Music has several health benefits, as any music lover knows, including calming the mind and helping to get a full night’s sleep. As an achiever, these are two major areas to master if you want the focus and energy needed to bring your goals to life. Keeping an open mind when looking for alternative ways to gain clarity and focus in your everyday life gives you more opportunity to benefit from
Keyboard Artistry was founded by award-winning musician John Tussey. His music has been proven to produce tremendous health benefits such as calming anxious school children, putting babies to sleep, solving sleep issues, and aiding those who suffer from anxiety and PTSD.
Tussey is an award-winning keyboard artist, composer, and music instructor who has released 25 albums since 1996. What makes his music unique is his ability to record music embedded with the frequencies of the periodic table.
The periodic table, you say? Yes indeed. Tussey was mentored by David Van Koevering, a quantum physicist, music instrument inventor, and musicologist. Certainly an overachiever in our books. Tussey also uses what are called the “Solfeggio Frequencies,” which resonate at 396Hz, 417Hz, 528Hz, 639Hz, 741Hz, and 852Hz.
Simply having Keyboard Artistry playing softly in the background gives peace and tranquility to the mind and makes us feel very zen. How do we know? We’re listening to it right now! An achiever’s life is often hectic, chaotic, and stressful. Add some peace and harmony to your monkey mind and listen to some music infused with the frequencies of the Periodic Table.
Get a taste for some calm and learn about John’s process and browse his album collection.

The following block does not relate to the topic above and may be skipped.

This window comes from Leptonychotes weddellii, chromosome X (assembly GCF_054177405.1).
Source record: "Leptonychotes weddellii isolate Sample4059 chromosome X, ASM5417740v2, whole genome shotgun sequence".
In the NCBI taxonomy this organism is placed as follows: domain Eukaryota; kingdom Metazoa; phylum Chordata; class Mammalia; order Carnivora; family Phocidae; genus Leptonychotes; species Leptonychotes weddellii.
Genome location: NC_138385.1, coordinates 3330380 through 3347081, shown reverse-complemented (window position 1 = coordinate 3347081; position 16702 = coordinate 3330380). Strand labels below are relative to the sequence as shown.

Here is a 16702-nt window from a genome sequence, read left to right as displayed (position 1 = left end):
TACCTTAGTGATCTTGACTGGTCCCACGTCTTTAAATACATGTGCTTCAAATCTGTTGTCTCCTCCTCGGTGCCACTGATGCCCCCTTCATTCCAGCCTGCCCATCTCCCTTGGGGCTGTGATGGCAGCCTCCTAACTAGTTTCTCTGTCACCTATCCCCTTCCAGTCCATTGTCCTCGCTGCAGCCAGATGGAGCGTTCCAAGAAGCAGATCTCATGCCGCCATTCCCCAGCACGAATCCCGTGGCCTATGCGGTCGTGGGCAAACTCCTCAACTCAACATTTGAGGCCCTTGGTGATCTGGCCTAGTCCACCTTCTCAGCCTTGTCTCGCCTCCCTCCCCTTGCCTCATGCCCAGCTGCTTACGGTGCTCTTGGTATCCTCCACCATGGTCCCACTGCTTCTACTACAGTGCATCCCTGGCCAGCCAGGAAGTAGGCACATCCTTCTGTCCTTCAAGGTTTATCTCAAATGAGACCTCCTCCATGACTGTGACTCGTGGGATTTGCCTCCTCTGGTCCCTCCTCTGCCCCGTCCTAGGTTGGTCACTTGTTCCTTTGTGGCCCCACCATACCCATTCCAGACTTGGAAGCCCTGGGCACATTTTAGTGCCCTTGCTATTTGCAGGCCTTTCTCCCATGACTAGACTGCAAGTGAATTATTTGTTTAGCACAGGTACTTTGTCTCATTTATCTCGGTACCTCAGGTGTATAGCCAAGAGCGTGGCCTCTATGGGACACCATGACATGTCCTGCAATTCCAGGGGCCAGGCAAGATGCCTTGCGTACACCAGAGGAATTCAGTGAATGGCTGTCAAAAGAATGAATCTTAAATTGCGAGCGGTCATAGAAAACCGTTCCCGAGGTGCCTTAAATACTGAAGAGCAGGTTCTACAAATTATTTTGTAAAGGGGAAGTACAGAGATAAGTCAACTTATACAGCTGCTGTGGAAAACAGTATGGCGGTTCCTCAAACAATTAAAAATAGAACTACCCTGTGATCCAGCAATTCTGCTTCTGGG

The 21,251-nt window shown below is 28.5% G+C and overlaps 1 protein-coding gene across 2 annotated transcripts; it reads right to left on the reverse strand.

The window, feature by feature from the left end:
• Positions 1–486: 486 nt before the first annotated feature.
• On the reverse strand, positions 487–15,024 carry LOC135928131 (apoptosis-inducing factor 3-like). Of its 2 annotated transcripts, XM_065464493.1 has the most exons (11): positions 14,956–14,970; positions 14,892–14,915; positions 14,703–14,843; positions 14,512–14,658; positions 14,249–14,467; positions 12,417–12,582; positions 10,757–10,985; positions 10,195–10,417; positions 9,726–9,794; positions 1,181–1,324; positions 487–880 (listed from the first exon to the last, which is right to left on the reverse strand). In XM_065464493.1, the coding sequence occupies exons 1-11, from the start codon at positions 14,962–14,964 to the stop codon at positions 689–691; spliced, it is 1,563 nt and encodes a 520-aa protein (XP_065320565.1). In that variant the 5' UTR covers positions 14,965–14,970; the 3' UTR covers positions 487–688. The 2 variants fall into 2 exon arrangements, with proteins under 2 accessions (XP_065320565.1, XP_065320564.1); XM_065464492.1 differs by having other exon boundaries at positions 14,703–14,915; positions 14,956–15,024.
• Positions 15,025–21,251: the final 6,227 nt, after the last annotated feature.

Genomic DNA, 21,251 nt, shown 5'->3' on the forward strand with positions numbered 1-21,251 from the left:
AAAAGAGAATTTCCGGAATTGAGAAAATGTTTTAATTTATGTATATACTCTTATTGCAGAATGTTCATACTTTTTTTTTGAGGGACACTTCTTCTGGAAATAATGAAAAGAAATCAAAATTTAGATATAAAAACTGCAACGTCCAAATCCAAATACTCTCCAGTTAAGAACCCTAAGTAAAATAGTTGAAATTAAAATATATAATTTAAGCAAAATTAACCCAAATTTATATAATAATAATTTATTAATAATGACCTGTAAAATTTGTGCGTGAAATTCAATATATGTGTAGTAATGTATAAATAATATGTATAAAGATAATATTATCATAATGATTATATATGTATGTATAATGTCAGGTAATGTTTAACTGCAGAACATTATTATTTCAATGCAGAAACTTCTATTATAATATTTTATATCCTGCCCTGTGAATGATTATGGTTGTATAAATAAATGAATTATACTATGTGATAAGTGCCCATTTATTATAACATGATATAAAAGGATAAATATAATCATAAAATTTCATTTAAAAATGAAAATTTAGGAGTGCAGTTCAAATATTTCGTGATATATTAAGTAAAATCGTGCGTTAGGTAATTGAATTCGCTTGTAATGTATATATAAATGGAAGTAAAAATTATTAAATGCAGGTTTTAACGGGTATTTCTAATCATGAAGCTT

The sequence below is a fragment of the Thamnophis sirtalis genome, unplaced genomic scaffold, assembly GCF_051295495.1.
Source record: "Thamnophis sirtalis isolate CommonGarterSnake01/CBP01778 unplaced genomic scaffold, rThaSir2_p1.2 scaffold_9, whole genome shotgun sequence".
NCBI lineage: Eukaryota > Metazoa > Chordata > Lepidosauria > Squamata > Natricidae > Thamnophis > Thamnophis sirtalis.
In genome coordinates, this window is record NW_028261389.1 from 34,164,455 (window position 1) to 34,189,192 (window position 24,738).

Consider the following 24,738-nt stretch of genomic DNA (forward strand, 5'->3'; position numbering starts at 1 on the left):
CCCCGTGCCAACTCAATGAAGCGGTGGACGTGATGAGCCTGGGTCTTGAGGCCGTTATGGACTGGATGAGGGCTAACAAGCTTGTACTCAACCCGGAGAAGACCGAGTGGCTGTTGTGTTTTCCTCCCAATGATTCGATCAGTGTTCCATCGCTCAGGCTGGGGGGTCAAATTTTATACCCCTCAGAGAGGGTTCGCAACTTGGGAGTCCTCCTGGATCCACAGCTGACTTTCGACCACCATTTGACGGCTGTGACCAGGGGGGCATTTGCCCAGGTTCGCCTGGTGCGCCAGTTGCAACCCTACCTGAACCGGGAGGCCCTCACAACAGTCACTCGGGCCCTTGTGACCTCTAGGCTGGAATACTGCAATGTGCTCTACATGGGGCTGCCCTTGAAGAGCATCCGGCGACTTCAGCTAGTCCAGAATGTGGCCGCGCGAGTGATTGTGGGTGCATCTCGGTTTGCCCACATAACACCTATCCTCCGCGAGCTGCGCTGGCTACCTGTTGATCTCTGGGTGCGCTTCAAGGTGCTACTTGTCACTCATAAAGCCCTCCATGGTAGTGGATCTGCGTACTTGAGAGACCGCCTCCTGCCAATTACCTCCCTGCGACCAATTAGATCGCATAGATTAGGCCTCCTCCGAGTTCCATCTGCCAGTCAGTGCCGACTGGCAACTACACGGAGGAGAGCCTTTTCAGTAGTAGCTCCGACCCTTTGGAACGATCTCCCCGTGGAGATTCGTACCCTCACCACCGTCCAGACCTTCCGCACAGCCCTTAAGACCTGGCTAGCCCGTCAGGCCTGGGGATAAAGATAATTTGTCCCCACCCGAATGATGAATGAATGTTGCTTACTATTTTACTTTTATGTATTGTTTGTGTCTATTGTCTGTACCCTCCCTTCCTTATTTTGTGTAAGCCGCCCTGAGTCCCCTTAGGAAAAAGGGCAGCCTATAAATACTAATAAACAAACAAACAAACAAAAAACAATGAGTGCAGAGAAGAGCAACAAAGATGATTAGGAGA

MINDSET: Train your brain to win
The Power of Yet
Some phrases roll off the tongue, especially when we’re overwhelmed, frustrated, and just down on ourselves. Even if you’re the most positive person in the world, we would be lying if we said we didn’t rip on ourselves sometimes. We often say these phrases:
- “I don’t get it.”
- “I just can’t do this.”
- “It didn’t work.”
- “I have no clue what to do.”
We say these things we such finality like we are definite of the outcome for the rest of time. These phrases encourage a defeatist attitude. We probably don’t even realize we’re limiting ourselves. Try adding the word “yet” to the end of the sentence:
- “I don’t get it yet.”
- “I just can’t do this yet.”
- “It didn’t work yet.”
- “I haven’t figured out what to do yet.”
You can do anything you put your mind to. Adding the “yet” removes the finality of the sentence. You’re allowing yourself the opportunity to change or find a solution and giving yourself back the power.
tl;dr: yet = opportunity
HEALTH & WELLNESS: Keep healthy in the hustle
Tips for Setting Effective Boundaries
Assess resentment: recognize feelings of hurt, anger, or resentment as early warning signs that you need to start setting boundaries. When you can be honest about these disagreeable feelings, you can use them to help signal when to say yes or no.
Clue into personality preferences: developing healthy boundaries goes hand-in-hand with becoming drawn to boundary-lovers. People who are immature at limit-setting often find themselves with “boundary-busters” in the form of family, colleagues, or friends. Instead, make deeper connections with people who can hear your “no” without being critical, getting hurt, or personalizing it.